How long before sanitising gel and loo roll becomes a common form of currency? The world is experiencing a boom of panic-buying and hoarding; leaving very little left off the shelves for others to buy.
If you’re finding yourself in a situation where you have to go out but have no sanitising gel, you might be tempted to make your own.
Today, we’ll share with you a simple recipe for hand sanitising gel from the WHO (World Health Organisation) website, as well as a few things to be careful of when undertaking this DIY.
The danger with making your own sanitising gel is getting it wrong. If your sanitising gel is not sanitising (while you’re lured into the false sense of security that it is), your risks of infection are suddenly higher.
The FDA recommends that you wash your hands with soap and water over hand gel. Don’t forget to sing “Happy Birthday” twice while doing it to make sure you’re cleaning all those nooks and crannies, and getting all the germs (and potential viruses!) off your hands.
If there’s no means to wash your hands, and you can’t purchase any sanitising gel, you can use the following recipe to make your own.
However, make sure that the alcohol content is stronger than 60%. Otherwise, your DIY hand sanitiser might be a waste, and put you at risk!
Do NOT use vodka or any distilled alcohol to make your own sanitiser gel as these are often not strong enough in alcohol content to disinfect.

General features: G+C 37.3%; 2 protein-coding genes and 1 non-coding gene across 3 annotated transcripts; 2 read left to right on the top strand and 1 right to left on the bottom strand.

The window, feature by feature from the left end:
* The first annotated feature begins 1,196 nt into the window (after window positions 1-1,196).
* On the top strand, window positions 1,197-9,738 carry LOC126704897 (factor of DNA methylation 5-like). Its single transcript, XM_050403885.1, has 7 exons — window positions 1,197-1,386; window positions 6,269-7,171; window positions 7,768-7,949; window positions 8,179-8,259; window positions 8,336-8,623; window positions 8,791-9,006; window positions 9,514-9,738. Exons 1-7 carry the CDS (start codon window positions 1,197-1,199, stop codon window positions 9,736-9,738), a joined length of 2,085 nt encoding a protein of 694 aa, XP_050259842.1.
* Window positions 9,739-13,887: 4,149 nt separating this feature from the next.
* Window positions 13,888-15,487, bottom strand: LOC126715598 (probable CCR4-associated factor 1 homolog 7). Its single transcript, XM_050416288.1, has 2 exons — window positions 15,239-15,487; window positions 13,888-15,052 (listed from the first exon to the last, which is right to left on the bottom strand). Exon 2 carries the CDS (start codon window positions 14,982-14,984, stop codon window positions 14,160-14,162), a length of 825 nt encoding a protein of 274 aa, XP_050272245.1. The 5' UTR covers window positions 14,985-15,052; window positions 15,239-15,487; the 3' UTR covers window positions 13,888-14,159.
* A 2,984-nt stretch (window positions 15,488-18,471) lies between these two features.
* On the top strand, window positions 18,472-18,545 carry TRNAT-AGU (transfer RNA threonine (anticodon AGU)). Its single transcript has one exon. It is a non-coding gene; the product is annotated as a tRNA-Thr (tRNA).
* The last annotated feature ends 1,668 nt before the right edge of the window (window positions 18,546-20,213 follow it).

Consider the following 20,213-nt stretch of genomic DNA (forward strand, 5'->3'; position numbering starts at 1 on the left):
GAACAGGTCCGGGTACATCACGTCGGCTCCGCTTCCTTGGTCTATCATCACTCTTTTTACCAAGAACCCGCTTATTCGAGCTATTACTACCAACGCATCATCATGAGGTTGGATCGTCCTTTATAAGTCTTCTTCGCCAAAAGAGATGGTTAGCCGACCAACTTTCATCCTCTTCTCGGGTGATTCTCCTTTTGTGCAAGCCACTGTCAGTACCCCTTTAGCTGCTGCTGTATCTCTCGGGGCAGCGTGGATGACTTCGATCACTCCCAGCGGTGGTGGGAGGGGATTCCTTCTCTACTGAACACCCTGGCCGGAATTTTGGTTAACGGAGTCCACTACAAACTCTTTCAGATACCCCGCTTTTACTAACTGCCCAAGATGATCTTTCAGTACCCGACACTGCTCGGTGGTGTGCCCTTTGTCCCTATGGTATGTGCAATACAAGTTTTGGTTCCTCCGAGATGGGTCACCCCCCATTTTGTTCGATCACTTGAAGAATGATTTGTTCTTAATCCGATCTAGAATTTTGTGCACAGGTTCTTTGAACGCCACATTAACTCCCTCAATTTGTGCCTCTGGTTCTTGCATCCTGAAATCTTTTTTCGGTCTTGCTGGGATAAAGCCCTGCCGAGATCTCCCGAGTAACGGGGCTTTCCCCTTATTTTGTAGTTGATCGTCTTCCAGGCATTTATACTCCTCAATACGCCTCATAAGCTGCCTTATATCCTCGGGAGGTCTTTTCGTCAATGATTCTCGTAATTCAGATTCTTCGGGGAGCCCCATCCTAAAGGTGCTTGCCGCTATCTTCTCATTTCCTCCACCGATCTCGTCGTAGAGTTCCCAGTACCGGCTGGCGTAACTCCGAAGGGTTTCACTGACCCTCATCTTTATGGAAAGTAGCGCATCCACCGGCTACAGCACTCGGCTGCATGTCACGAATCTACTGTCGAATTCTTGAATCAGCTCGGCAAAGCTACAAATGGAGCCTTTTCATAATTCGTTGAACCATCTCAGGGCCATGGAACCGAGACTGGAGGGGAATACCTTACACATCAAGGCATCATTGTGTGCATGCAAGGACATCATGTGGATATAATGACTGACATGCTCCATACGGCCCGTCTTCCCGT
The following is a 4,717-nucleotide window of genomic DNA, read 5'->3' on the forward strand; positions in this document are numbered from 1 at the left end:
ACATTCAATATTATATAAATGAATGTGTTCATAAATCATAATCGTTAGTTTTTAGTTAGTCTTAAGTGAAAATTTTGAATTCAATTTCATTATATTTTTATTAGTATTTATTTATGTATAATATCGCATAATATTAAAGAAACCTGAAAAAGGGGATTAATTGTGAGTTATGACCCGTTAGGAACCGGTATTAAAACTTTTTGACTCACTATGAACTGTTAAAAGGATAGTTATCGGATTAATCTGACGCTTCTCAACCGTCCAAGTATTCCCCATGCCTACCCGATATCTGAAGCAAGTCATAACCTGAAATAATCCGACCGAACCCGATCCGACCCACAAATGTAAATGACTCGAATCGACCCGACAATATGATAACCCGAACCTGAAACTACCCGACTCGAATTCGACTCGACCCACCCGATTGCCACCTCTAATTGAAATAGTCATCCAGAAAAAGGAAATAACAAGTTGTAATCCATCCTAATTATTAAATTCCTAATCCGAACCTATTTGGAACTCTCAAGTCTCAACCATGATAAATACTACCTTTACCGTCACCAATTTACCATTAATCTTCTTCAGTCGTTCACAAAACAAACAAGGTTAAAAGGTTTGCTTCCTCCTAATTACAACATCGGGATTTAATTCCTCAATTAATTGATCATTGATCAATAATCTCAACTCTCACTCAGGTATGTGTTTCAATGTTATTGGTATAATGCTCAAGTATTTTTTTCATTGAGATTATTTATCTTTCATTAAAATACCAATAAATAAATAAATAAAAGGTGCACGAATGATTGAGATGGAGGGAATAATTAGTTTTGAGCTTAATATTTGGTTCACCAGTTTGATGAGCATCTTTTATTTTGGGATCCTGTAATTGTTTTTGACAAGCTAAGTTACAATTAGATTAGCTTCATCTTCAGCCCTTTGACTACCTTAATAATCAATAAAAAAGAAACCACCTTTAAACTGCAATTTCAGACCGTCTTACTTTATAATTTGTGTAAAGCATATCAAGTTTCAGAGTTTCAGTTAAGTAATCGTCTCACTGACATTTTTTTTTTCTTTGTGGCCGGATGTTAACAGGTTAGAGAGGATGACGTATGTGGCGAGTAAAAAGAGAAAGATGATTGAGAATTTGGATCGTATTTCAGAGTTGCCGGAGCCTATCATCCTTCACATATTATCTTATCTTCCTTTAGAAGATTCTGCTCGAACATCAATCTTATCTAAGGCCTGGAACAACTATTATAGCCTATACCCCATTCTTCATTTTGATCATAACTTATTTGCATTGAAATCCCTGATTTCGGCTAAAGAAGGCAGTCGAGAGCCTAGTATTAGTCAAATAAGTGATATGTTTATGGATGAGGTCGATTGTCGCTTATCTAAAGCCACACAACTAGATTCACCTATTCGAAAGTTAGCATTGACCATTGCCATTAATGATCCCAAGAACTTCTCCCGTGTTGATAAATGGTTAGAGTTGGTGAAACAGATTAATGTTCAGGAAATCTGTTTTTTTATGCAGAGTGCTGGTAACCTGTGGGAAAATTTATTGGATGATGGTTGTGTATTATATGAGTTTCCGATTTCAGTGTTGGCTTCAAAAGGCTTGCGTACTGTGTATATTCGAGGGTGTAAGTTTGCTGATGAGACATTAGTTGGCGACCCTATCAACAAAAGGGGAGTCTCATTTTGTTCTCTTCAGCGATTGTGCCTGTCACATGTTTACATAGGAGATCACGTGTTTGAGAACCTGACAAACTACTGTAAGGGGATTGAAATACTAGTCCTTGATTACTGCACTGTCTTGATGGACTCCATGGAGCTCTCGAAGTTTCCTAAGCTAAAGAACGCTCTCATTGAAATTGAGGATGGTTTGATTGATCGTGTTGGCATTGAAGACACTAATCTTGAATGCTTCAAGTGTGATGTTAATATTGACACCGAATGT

To measure the alcohol levels in your hand sanitiser (which is necessary if you want to make sure it will be effective against germs and viruses), you need an alcoholometer. As you can imagine, adding this little tool to your list of purchases can bring up the cost of making hand sanitising gel. However, it is necessary.
Recipe: origins WHO
• Isopropyl alcohol 99.8%: 7515 ml
• Hydrogen peroxide 3%: 417 ml
• Glycerol 98%: 145 ml
- Pour the alcohol for the formula into a large bottle or tank up to the graduated mark.
- Add hydrogen peroxide using the measuring cylinder.
- Add glycerol using a measuring cylinder. As glycerol is very viscous and sticks to the wall of the measuring cylinder, it should be rinsed
with some sterile distilled or cold boiled water, and then emptied into the bottle/tank.
- Top the bottle/tank up to the 10-litre mark with sterile distilled or cold boiled water.
- Place the lid or the screw cap on the tank/bottle as soon as possible after preparation, to prevent evaporation.
- Mix the solution by shaking gently where appropriate or by using a paddle.
- Immediately divide up the solution into its final containers (e.g. 500 or 100 ml plastic bottles), and place the bottles in quarantine for 72 hours before use. This allows time for any spores present in the alcohol or the new/re-used bottles to be destroyed.
However, it’s important to note that this recipe was published so pharmacists and other manufacturers can make it. Attempting to make it on your own is a risk. The FDA recommends using pharmacy-grade ingredients and that any additional ingredients can potentially dilute your sanitiser gel, thus making it less effective.
It seems that when making sanitiser; the more basic, the better.
Ultimately, making your own sanitiser should be a last resort thing. It’s better to wash your hands thoroughly. If that is not an option, a store-bought hand gel should be your go-to. If store-bought hand sanitisers are not available, a DIY hand gel might, then, be the solution (no pun intended).